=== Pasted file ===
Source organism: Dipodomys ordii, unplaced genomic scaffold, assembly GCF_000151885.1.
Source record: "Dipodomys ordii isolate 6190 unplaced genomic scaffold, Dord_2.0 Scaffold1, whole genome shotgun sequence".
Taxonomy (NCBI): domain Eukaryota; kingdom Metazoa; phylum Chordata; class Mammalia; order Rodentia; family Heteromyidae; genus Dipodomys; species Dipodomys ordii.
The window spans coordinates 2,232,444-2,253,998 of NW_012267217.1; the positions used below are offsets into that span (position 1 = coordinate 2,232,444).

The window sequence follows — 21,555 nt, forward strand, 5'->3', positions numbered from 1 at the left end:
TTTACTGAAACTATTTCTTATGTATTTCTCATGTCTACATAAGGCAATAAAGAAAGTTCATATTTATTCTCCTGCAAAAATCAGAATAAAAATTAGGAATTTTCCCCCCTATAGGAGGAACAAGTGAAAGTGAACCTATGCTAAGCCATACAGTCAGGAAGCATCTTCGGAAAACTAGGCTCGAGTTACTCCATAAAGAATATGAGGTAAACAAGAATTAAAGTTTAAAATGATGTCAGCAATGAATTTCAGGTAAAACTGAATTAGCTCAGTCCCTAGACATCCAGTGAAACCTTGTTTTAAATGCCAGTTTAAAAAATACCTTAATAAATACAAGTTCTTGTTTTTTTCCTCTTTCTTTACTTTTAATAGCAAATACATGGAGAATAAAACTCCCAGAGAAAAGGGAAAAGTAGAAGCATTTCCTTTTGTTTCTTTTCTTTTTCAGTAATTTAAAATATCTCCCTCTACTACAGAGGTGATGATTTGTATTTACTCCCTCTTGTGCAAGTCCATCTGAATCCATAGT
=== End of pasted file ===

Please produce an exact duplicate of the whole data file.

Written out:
Source organism: Dipodomys ordii, unplaced genomic scaffold, assembly GCF_000151885.1.
Source record: "Dipodomys ordii isolate 6190 unplaced genomic scaffold, Dord_2.0 Scaffold1, whole genome shotgun sequence".
Taxonomy (NCBI): domain Eukaryota; kingdom Metazoa; phylum Chordata; class Mammalia; order Rodentia; family Heteromyidae; genus Dipodomys; species Dipodomys ordii.
The window spans coordinates 2,232,444-2,253,998 of NW_012267217.1; the positions used below are offsets into that span (position 1 = coordinate 2,232,444).

The window sequence follows — 21,555 nt, forward strand, 5'->3', positions numbered from 1 at the left end:
TTTACTGAAACTATTTCTTATGTATTTCTCATGTCTACATAAGGCAATAAAGAAAGTTCATATTTATTCTCCTGCAAAAATCAGAATAAAAATTAGGAATTTTCCCCCCTATAGGAGGAACAAGTGAAAGTGAACCTATGCTAAGCCATACAGTCAGGAAGCATCTTCGGAAAACTAGGCTCGAGTTACTCCATAAAGAATATGAGGTAAACAAGAATTAAAGTTTAAAATGATGTCAGCAATGAATTTCAGGTAAAACTGAATTAGCTCAGTCCCTAGACATCCAGTGAAACCTTGTTTTAAATGCCAGTTTAAAAAATACCTTAATAAATACAAGTTCTTGTTTTTTTCCTCTTTCTTTACTTTTAATAGCAAATACATGGAGAATAAAACTCCCAGAGAAAAGGGAAAAGTAGAAGCATTTCCTTTTGTTTCTTTTCTTTTTCAGTAATTTAAAATATCTCCCTCTACTACAGAGGTGATGATTTGTATTTACTCCCTCTTGTGCAAGTCCATCTGAATCCATAGT